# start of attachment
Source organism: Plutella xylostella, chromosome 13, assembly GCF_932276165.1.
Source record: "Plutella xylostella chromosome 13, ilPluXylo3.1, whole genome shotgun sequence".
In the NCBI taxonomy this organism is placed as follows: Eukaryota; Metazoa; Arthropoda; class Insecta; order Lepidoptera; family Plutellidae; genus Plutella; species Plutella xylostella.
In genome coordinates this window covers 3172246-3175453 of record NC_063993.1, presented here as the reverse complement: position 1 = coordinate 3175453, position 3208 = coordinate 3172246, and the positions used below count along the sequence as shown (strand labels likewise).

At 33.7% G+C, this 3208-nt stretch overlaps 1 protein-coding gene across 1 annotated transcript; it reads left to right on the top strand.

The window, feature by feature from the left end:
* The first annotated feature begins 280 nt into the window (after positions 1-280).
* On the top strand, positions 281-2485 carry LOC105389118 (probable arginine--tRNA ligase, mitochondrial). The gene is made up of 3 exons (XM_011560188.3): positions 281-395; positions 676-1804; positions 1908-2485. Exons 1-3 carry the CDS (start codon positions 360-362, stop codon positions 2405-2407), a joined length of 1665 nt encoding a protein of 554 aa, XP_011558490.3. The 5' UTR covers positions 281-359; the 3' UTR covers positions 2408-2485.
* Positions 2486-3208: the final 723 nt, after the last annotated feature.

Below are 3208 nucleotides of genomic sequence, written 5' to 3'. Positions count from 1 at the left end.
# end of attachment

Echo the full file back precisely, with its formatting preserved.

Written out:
Source organism: Plutella xylostella, chromosome 13, assembly GCF_932276165.1.
Source record: "Plutella xylostella chromosome 13, ilPluXylo3.1, whole genome shotgun sequence".
In the NCBI taxonomy this organism is placed as follows: Eukaryota; Metazoa; Arthropoda; class Insecta; order Lepidoptera; family Plutellidae; genus Plutella; species Plutella xylostella.
In genome coordinates this window covers 3172246-3175453 of record NC_063993.1, presented here as the reverse complement: position 1 = coordinate 3175453, position 3208 = coordinate 3172246, and the positions used below count along the sequence as shown (strand labels likewise).

At 33.7% G+C, this 3208-nt stretch overlaps 1 protein-coding gene across 1 annotated transcript; it reads left to right on the top strand.

The window, feature by feature from the left end:
* The first annotated feature begins 280 nt into the window (after positions 1-280).
* On the top strand, positions 281-2485 carry LOC105389118 (probable arginine--tRNA ligase, mitochondrial). The gene is made up of 3 exons (XM_011560188.3): positions 281-395; positions 676-1804; positions 1908-2485. Exons 1-3 carry the CDS (start codon positions 360-362, stop codon positions 2405-2407), a joined length of 1665 nt encoding a protein of 554 aa, XP_011558490.3. The 5' UTR covers positions 281-359; the 3' UTR covers positions 2408-2485.
* Positions 2486-3208: the final 723 nt, after the last annotated feature.

Below are 3208 nucleotides of genomic sequence, written 5' to 3'. Positions count from 1 at the left end.